If you’re wondering, well, what do Presbyterians believe about the Kingdom of God and our responsibility as the people of faith? we read about it in our Book of Order. Our Constitution tells us that “in the life of the congregation, individual believers are equipped for the ministry of witness to the love and grace of God in and for the world. The congregation reaches out to people, communities, and the world to share the good news of Jesus Christ, to gather for worship, to offer care and nurture to God’s children, to speak for social justice and righteousness, to bear witness to the truth and to the reign of God that is coming into the world.”
Friends, we have an important job—bearing witness to the coming reign. One way that Session has decided to do this is by remembering Kristallnacht on the anniversary this Wednesday. On Nov. 9, 1938, Nazis terrorized Jews in Germany and Austria in the night that became known as Kristallnacht, or The Night of Broken Glass. Nazis killed at least 91 people that night, burned down hundreds of synagogues, vandalized and looted 7,500 Jewish businesses, and arrested up to 30,000 Jewish men, many of whom were taken to concentration camps. Weeks later, Nazis escalated their persecution of Jews, forcing them out of their own homes and businesses and banning Jewish children from German schools. Kristallnacht foreshadowed the coming genocide of 6 million Jewish people in the Holocaust.
We can’t change the past, but we can work toward a more peaceful future. Let us hold onto our vision of the Kingdom of God in the Beatitudes and share the vision with others. There’s no hatred or persecution in God’s Kingdom.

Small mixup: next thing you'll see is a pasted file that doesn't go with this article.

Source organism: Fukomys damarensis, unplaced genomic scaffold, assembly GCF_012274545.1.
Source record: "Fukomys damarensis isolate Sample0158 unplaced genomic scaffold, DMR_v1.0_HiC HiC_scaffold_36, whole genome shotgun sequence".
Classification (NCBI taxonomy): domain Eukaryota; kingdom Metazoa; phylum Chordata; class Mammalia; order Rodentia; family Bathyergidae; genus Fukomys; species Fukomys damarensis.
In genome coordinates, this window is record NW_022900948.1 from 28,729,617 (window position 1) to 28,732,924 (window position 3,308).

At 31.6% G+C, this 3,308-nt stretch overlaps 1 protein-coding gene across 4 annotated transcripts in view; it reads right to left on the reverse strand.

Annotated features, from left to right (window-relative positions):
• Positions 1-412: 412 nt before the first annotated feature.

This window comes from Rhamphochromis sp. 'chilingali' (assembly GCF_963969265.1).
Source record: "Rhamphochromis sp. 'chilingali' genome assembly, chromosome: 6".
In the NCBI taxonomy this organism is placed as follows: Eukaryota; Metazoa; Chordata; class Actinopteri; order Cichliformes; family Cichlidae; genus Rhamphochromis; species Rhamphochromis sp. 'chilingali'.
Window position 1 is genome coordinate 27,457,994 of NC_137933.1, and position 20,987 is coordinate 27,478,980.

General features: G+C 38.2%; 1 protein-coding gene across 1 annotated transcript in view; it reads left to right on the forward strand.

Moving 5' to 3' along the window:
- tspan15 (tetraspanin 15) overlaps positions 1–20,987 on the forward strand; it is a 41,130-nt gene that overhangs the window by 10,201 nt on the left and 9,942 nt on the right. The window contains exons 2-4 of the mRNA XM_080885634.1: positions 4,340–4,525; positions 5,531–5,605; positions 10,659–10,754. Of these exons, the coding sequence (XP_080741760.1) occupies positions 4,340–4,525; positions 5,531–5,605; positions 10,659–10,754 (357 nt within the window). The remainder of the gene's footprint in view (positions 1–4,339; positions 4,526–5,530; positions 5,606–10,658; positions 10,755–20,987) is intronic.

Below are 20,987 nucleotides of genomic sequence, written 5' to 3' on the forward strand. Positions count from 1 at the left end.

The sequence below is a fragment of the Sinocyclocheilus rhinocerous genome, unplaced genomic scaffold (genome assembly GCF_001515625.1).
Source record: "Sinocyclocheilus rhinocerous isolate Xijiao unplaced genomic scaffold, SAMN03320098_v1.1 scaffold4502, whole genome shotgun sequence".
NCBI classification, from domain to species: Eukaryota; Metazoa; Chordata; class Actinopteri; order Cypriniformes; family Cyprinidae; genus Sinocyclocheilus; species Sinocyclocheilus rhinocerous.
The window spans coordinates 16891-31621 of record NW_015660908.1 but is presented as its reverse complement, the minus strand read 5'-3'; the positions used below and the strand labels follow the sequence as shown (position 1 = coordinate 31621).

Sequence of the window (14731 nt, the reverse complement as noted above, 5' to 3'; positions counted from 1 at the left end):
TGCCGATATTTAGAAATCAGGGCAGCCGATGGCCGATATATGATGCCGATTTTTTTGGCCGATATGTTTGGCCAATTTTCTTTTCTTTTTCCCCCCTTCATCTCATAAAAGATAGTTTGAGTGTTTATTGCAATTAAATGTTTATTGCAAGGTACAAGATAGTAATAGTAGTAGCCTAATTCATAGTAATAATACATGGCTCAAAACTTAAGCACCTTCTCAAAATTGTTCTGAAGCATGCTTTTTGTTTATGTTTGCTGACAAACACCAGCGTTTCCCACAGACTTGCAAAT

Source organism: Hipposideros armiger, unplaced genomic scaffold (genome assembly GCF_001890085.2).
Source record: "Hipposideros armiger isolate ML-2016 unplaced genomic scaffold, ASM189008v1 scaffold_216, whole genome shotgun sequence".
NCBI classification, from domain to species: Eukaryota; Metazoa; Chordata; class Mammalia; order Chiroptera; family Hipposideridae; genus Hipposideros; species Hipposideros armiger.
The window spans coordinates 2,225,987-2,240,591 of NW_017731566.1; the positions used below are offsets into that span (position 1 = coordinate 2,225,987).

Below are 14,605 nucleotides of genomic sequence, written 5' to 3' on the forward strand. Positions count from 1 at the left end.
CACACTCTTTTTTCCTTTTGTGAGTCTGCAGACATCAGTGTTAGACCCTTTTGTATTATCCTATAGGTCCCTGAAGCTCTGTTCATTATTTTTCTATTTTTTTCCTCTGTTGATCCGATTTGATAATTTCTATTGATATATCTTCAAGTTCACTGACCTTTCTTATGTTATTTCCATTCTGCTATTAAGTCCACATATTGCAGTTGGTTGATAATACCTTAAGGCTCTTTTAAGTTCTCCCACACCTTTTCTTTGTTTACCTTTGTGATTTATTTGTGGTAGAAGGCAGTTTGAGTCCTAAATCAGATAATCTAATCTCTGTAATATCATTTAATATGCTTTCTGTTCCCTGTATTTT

It’s like Martin Luther King, Jr., once said: “I have decided to stick with love. Hate is too great a burden to bear.”
We will show our solidarity with our Jewish neighbors and take a stand against the rising tide of antisemitism. We will join with synagogues and churches around the world in leaving the lights burning in our house of worship all night.
Light shall replace darkness… Friendship shall replace destruction. Good will triumph over evil.
May the sight of the lights blazing Tuesday night remind you of our hope and the vision of the Peaceable Kingdom that we can see and live by faith.
May you hear the words of Jesus, assuring you of the promise of the present and coming Reign of God and your calling to share it:
“Blessed are you!”
Let us pray.
Holy One, we are blessed—happy and fortunate—with the vision you paint for us in the Beatitudes. Thank you for your love and the gift of Christ’s peace, that defies logic—surpasses human understanding. We are blessed with the promise of the present and coming Reign of God—when the poor and lowly are lifted up and the rich and proud are brought low. And there will be no more hatred, prejudice, or persecution, no more hunger, sickness, or poverty. Strengthen us by your Holy Spirit to see and bear witness to this vision so that we can make a difference, right where we live, and draw others away from the darkness and into your light. In the name of our Triune God we pray. Amen.